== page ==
Posts Tagged ‘james fee’

The ESRI UC ArcGIS 10 Q&A Response Is Up (James Fee)

Friday, July 9th, 2010

jmf-where20-2009-sidebar[Editor's note: As the GIS community prepares for the just released ArcGIS 10 and gathers for the annual User Conference in San Diego, Ezree cum E.S.R.I. has posted a Question and Answer FAQ about the new release. Notable to me: Visual Basic for Applications (VBA) is resurrected for the last time, time to learn Python! James Fee translates from corporate speak.]

Republished from Spatially Adjusted.

One of the best insights into ESRI and their direction is the UC Q&A. ESRI has posted the latest one here and some highlights are below:

Q: What has ESRI done in the area of map books?

A: At ArcGIS 10, functionality has been added to allow you to create map books using a feature layer to define map extents for multiple pages. This new functionality, in conjunction with all the other enhancements to support map books, is referred to as data driven pages. Data driven pages give you the ability to generate multiple pages by taking a single layout and iterating over a set of map extents. Any feature layer, point, line or polygon can be used, along with a margin, to define the extents.

A question I still get asked again and again is when is ESRI going to update DS Mapbook. Well now you’ve got a real solution built into ArcGIS 10.

Q: Does ArcGIS 10 open up more functionality for use with Python?

A: Python integration is one of the key features of ArcGIS 10. At this release we’ve introduced a new Python subsystem called ArcPy, which exposes many of the ArcGIS functions.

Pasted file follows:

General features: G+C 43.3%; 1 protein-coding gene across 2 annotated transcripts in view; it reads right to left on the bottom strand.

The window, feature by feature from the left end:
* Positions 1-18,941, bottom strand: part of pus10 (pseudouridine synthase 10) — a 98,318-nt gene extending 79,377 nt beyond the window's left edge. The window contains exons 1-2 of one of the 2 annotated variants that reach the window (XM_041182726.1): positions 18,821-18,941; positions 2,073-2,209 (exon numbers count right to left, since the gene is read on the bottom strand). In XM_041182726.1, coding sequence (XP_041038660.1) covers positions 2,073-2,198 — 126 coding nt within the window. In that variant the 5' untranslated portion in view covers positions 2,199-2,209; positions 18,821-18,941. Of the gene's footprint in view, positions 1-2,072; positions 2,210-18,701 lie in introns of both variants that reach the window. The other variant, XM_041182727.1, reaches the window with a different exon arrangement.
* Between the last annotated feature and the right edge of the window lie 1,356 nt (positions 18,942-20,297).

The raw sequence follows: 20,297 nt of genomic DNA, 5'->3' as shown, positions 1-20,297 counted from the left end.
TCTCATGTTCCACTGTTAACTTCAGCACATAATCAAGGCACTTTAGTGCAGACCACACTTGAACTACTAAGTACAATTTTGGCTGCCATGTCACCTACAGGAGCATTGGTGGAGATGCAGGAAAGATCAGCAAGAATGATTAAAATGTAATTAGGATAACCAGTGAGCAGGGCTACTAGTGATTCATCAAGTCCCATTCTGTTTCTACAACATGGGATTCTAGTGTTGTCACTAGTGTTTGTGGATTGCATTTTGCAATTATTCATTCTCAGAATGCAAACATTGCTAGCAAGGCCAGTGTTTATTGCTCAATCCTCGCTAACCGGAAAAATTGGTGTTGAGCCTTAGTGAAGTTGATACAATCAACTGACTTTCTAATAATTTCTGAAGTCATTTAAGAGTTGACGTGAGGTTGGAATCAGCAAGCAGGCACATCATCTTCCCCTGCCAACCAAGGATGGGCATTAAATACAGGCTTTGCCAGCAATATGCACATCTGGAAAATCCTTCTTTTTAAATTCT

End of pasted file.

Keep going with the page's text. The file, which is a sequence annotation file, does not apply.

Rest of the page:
ArcPy is still a little kludgy, but wasn’t isn’t with ArcGIS 10.

Continue reading at Spatially Adjusted . . .

Using SVG to Create Interactive Maps on the Apple iPhone (James Fee)

Monday, October 27th, 2008

[Editor's note: Republished from James Fee's GIS Blog on Sept. 18th 2008. Hopefully Apple and Adobe will figure out their differences.]

So you can’t have Silverlight, Java or Flash to develop interactive mapping on the iPhone and have to “resort” to using JavaScript. Well maybe not, could SVG be the way forward to creating mapping websites on the iPhone?  My 2G iPhone seems to support SVG fairly well, but many SVG sites aren’t optimized for the iPhone.  Take ESRI’s abandoned (?) SVG Viewer:

ESRIs ArcWeb SVG Viewer

ESRI’s ArcWeb SVG Viewer

It loads and you can turn on and off the “widgets” with ease.  But navigating it was impossible.  I know zero about developing with SVG so I suppose someone else will have to comment on if it is possible to create iPhone compatible navigation for SVG apps.  Heck if ESRI were to make a ArcGIS Server SVG API compatible for the iPhone, every ArcGIS Server implementation would be viewable on the iPhone.